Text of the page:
Topic 2 Scenario 2

Ms. A is a Roma person who cannot read or write English, but she can read and write Italian and is fluent in speaking both Italian and English.

She applied for a position of personal gym trainer for Italian people.

During the face to face interview the employer, realizing that Ms. A was a Roma person, asked her to take a written test in English and she failed. She therefore didn’t get the job.

Ms. A spoke to a friend about the happening and she suggested to address a lawyer or a Roma citizen labor union.

In your opinion, is this a case of direct or indirect discrimination?

Why? 

Answer: This case could hide an example of indirect discrimination because the employer asked a skill that, for the required position, is not strictly necessary unless he is able to show that the proficiency in reading and writing English is a “genuine occupational requirement” for the offered position.  And that Ms. A could have not carried out her duties effectively without that skill.

What do you think Ms A should have done, according to the legislation and jurisprudence on the specific action that you’ve learnt in the Modules 2 and 3?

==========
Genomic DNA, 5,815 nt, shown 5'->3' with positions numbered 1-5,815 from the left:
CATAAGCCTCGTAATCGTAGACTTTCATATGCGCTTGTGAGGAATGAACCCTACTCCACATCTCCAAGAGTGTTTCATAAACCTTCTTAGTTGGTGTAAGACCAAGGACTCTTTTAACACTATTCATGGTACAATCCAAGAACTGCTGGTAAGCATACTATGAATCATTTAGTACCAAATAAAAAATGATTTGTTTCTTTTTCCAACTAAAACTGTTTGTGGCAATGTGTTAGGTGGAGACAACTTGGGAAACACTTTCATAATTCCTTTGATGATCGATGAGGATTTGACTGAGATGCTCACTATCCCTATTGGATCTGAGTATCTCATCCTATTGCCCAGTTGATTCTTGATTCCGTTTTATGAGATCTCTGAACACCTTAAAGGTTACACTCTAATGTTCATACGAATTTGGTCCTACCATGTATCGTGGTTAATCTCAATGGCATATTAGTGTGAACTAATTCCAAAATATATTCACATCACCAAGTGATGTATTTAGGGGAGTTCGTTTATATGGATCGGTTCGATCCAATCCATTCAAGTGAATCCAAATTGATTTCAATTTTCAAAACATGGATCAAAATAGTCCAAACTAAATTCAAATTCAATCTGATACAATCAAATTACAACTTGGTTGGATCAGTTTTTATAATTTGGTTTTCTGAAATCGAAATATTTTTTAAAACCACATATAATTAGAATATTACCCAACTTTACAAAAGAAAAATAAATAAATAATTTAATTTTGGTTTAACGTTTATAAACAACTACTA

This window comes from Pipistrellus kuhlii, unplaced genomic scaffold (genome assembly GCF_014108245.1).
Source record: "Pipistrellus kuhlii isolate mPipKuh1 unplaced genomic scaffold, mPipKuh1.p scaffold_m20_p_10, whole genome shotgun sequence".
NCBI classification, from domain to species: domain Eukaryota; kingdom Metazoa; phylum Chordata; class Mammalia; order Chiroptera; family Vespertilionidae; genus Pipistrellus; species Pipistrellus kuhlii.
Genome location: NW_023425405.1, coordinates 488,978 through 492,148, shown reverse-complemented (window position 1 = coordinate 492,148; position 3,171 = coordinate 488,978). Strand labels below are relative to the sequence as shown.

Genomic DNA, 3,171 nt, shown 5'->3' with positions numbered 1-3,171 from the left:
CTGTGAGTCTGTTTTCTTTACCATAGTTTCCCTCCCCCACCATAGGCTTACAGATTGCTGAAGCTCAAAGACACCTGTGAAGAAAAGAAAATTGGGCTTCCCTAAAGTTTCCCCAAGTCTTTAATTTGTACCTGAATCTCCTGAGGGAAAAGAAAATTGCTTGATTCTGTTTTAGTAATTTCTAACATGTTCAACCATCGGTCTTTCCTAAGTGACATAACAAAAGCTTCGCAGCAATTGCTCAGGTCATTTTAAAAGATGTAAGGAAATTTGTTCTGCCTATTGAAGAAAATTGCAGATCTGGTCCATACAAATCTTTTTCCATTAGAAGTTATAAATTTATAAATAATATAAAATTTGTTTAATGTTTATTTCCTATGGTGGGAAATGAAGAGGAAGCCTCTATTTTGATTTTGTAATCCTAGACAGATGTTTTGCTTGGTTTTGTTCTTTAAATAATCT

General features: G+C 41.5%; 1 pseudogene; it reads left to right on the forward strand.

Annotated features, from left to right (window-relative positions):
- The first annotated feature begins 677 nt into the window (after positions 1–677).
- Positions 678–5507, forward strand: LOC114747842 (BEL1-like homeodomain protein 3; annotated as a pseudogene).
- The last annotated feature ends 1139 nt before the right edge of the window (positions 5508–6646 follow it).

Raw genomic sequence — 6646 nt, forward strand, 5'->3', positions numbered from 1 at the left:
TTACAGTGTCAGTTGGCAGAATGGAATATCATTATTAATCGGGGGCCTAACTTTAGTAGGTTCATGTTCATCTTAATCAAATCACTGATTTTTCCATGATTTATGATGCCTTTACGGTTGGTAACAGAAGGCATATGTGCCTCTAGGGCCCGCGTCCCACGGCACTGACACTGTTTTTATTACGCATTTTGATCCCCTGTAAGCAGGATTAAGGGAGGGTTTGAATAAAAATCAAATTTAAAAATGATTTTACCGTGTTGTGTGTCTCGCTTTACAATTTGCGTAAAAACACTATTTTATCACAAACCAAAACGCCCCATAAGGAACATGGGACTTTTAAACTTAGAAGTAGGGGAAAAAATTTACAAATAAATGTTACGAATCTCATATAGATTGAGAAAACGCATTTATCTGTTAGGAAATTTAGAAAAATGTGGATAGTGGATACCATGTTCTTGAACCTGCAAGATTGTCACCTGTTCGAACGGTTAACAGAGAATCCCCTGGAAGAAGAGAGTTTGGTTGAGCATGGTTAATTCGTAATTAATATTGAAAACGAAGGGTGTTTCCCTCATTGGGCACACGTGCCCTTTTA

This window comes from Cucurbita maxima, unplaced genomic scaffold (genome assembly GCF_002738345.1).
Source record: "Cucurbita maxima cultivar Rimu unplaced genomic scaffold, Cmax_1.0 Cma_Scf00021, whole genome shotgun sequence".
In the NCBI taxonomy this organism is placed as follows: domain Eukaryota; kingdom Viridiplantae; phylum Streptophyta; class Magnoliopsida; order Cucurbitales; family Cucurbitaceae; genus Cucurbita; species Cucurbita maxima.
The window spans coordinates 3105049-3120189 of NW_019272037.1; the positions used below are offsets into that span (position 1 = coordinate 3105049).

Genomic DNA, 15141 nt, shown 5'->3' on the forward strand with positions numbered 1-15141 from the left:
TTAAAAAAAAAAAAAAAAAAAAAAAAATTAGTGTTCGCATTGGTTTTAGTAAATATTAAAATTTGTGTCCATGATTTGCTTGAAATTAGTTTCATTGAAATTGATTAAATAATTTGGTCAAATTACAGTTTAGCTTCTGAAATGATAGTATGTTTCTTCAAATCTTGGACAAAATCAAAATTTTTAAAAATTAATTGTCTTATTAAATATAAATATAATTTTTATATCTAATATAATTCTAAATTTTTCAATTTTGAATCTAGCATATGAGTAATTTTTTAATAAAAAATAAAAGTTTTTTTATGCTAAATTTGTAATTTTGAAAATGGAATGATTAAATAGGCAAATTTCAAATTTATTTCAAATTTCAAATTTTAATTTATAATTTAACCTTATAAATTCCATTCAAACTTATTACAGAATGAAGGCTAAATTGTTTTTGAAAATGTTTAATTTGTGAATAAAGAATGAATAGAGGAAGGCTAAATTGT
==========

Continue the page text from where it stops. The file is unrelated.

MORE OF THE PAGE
Answer:

Ms A should have complained about the written test arguing that it was not necessary considering the job she applied for (a gym trainer for Italian people).

In a second step she should address a lawyer or a labour union.

 

If you were a union counsellor, what would you do if Ms A approached you to complain?

Answer:

I would try to contact the employer and make it clear that the company’s behaviour discriminated against Ms A and try to understand the reasons for the restriction.

I would try to find a dialogue with the employer to clarify the reasons for the restriction and make it clear that the behaviour may constitute indirect discrimination.

In the worst case I would write a formal letter to the employer setting out the facts and warning him of the consequences of the discrimination.